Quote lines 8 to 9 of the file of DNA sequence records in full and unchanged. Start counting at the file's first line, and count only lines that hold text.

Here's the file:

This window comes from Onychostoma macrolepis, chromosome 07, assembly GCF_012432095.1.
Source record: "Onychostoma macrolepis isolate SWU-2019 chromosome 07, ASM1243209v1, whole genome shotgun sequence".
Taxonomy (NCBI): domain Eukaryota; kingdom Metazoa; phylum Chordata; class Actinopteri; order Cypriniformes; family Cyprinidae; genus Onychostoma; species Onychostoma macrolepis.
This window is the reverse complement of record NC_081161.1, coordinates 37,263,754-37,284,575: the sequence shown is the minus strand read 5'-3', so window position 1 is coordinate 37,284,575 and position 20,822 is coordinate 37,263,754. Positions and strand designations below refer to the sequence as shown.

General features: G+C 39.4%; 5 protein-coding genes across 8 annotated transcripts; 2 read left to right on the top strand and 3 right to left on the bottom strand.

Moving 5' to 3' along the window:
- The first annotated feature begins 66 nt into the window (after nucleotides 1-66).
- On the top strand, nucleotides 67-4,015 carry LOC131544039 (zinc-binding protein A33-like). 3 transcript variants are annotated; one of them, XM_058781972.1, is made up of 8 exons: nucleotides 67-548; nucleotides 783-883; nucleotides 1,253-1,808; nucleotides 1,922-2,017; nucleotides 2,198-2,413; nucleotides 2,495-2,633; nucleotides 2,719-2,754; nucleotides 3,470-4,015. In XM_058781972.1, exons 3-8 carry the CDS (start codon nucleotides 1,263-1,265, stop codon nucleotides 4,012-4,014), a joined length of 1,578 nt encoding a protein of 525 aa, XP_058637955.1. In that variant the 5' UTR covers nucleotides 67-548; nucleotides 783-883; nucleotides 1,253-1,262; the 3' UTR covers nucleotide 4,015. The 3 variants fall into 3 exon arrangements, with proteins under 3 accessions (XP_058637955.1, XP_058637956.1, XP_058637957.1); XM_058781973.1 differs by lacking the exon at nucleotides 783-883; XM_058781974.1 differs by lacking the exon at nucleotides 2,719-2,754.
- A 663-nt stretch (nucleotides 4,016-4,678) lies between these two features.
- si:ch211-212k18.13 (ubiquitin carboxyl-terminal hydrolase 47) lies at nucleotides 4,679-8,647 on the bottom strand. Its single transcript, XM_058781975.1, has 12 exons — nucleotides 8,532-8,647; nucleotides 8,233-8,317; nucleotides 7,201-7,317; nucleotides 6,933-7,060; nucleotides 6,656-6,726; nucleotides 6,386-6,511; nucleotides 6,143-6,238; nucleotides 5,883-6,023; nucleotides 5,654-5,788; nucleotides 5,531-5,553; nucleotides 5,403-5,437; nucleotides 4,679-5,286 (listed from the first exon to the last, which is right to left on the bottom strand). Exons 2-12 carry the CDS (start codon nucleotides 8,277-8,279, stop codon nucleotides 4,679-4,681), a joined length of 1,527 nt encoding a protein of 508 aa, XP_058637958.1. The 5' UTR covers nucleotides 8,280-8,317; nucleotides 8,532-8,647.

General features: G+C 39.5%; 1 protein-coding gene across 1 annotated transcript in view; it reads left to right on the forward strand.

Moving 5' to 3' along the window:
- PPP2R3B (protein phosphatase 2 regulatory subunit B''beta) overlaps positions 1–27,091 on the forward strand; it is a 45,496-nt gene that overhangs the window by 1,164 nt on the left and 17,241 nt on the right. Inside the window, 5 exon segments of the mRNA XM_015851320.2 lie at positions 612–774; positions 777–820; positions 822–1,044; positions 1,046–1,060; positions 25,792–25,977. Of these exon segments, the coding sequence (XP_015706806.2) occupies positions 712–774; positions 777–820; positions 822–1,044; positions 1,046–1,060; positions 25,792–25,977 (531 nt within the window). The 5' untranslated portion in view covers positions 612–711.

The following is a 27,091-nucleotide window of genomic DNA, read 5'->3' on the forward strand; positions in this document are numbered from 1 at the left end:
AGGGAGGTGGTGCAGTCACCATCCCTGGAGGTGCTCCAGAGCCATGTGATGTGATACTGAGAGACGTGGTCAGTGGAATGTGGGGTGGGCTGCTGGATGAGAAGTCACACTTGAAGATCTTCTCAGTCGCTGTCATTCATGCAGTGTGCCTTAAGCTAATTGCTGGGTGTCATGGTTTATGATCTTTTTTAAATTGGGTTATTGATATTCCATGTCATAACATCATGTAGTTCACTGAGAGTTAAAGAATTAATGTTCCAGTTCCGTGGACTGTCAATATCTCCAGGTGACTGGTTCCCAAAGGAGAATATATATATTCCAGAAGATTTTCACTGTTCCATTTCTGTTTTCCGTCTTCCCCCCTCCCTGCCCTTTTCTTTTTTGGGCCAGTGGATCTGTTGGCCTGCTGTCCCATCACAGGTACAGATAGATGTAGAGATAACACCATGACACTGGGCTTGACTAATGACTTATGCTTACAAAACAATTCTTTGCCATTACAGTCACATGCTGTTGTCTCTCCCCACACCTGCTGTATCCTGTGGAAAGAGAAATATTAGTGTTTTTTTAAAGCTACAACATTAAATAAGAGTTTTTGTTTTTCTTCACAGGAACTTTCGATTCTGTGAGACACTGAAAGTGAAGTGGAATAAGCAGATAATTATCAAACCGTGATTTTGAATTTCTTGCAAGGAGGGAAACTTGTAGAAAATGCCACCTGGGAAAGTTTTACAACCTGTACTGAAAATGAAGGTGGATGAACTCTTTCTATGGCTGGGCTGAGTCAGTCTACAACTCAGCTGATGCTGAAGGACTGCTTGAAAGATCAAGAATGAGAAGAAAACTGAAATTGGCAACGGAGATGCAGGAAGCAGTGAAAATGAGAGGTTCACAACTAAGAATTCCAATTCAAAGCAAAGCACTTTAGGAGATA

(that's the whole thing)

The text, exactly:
- On the top strand, nucleotides 67-4,015 carry LOC131544039 (zinc-binding protein A33-like). 3 transcript variants are annotated; one of them, XM_058781972.1, is made up of 8 exons: nucleotides 67-548; nucleotides 783-883; nucleotides 1,253-1,808; nucleotides 1,922-2,017; nucleotides 2,198-2,413; nucleotides 2,495-2,633; nucleotides 2,719-2,754; nucleotides 3,470-4,015. In XM_058781972.1, exons 3-8 carry the CDS (start codon nucleotides 1,263-1,265, stop codon nucleotides 4,012-4,014), a joined length of 1,578 nt encoding a protein of 525 aa, XP_058637955.1. In that variant the 5' UTR covers nucleotides 67-548; nucleotides 783-883; nucleotides 1,253-1,262; the 3' UTR covers nucleotide 4,015. The 3 variants fall into 3 exon arrangements, with proteins under 3 accessions (XP_058637955.1, XP_058637956.1, XP_058637957.1); XM_058781973.1 differs by lacking the exon at nucleotides 783-883; XM_058781974.1 differs by lacking the exon at nucleotides 2,719-2,754.
- A 663-nt stretch (nucleotides 4,016-4,678) lies between these two features.